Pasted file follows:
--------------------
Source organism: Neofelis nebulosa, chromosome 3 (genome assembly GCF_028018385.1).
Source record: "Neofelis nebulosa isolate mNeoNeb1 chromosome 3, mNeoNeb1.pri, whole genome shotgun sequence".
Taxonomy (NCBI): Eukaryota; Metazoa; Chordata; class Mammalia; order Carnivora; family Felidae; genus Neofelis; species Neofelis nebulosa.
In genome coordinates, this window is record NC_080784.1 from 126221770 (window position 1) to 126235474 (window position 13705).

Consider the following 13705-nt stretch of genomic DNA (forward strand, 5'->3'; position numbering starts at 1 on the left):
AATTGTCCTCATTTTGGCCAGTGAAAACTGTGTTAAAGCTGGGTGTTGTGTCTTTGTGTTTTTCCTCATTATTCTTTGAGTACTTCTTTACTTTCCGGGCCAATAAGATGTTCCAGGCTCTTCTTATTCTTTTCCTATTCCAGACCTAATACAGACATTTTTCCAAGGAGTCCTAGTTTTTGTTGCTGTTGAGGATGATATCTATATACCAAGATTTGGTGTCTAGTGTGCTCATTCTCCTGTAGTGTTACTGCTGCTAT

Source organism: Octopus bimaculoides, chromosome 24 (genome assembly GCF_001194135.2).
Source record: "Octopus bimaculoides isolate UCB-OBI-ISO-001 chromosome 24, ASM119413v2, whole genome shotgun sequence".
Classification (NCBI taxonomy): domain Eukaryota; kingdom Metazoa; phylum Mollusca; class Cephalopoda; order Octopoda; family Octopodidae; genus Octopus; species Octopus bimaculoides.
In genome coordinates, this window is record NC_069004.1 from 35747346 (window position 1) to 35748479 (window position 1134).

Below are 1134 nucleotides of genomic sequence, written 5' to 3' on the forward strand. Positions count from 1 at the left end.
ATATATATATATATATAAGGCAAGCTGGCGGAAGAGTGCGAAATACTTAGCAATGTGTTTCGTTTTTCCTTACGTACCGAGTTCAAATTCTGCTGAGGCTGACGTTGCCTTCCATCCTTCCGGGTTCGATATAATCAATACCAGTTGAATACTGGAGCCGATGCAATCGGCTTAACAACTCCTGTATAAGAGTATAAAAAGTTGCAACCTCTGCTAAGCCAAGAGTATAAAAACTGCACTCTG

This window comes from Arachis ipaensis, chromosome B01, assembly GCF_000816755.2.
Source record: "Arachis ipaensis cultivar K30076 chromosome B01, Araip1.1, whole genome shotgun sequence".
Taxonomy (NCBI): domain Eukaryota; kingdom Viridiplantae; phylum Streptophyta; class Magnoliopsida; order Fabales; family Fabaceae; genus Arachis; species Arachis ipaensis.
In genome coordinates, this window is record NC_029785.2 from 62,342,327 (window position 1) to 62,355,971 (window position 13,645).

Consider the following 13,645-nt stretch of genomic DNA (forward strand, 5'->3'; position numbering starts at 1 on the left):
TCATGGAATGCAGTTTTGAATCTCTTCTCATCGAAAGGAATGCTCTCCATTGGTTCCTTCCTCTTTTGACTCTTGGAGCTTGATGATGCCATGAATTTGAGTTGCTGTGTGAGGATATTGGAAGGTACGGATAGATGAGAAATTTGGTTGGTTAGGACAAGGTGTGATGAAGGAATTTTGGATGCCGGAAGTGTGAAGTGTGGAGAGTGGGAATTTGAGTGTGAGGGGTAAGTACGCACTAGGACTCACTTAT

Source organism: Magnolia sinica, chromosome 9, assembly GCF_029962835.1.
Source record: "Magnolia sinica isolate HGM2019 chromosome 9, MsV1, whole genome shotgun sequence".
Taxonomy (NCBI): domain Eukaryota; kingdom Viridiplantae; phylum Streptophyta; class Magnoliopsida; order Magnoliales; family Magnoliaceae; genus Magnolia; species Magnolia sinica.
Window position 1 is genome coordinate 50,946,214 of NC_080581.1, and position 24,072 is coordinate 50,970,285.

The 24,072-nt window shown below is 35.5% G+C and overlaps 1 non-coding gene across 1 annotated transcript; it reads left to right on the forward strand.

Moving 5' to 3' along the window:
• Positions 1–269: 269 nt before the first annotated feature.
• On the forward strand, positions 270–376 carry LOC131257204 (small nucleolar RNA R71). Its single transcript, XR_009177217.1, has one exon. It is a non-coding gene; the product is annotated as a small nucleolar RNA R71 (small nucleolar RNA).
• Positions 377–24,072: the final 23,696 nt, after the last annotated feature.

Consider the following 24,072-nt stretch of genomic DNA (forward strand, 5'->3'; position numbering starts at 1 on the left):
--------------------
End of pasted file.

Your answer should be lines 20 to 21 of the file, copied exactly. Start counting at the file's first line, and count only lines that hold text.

Source record: "Magnolia sinica isolate HGM2019 chromosome 9, MsV1, whole genome shotgun sequence".
Taxonomy (NCBI): domain Eukaryota; kingdom Viridiplantae; phylum Streptophyta; class Magnoliopsida; order Magnoliales; family Magnoliaceae; genus Magnolia; species Magnolia sinica.